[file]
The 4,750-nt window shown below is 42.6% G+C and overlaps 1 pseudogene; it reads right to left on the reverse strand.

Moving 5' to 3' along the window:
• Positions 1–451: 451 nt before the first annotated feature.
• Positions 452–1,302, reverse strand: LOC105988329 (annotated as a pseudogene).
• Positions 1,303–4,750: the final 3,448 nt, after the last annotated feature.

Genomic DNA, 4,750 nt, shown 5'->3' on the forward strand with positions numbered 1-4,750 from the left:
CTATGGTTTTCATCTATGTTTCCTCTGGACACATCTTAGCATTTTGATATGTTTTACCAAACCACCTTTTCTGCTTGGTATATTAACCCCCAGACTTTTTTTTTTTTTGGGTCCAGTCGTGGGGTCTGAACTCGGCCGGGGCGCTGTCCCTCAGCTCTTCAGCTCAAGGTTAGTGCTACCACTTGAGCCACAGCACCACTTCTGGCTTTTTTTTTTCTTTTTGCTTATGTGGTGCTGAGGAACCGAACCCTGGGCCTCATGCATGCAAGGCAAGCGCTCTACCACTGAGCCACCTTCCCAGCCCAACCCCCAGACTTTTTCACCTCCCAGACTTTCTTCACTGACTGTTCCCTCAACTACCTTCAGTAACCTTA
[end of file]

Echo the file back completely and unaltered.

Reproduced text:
The 4,750-nt window shown below is 42.6% G+C and overlaps 1 pseudogene; it reads right to left on the reverse strand.

Moving 5' to 3' along the window:
• Positions 1–451: 451 nt before the first annotated feature.
• Positions 452–1,302, reverse strand: LOC105988329 (annotated as a pseudogene).
• Positions 1,303–4,750: the final 3,448 nt, after the last annotated feature.

Genomic DNA, 4,750 nt, shown 5'->3' on the forward strand with positions numbered 1-4,750 from the left:
CTATGGTTTTCATCTATGTTTCCTCTGGACACATCTTAGCATTTTGATATGTTTTACCAAACCACCTTTTCTGCTTGGTATATTAACCCCCAGACTTTTTTTTTTTTTGGGTCCAGTCGTGGGGTCTGAACTCGGCCGGGGCGCTGTCCCTCAGCTCTTCAGCTCAAGGTTAGTGCTACCACTTGAGCCACAGCACCACTTCTGGCTTTTTTTTTTCTTTTTGCTTATGTGGTGCTGAGGAACCGAACCCTGGGCCTCATGCATGCAAGGCAAGCGCTCTACCACTGAGCCACCTTCCCAGCCCAACCCCCAGACTTTTTCACCTCCCAGACTTTCTTCACTGACTGTTCCCTCAACTACCTTCAGTAACCTTA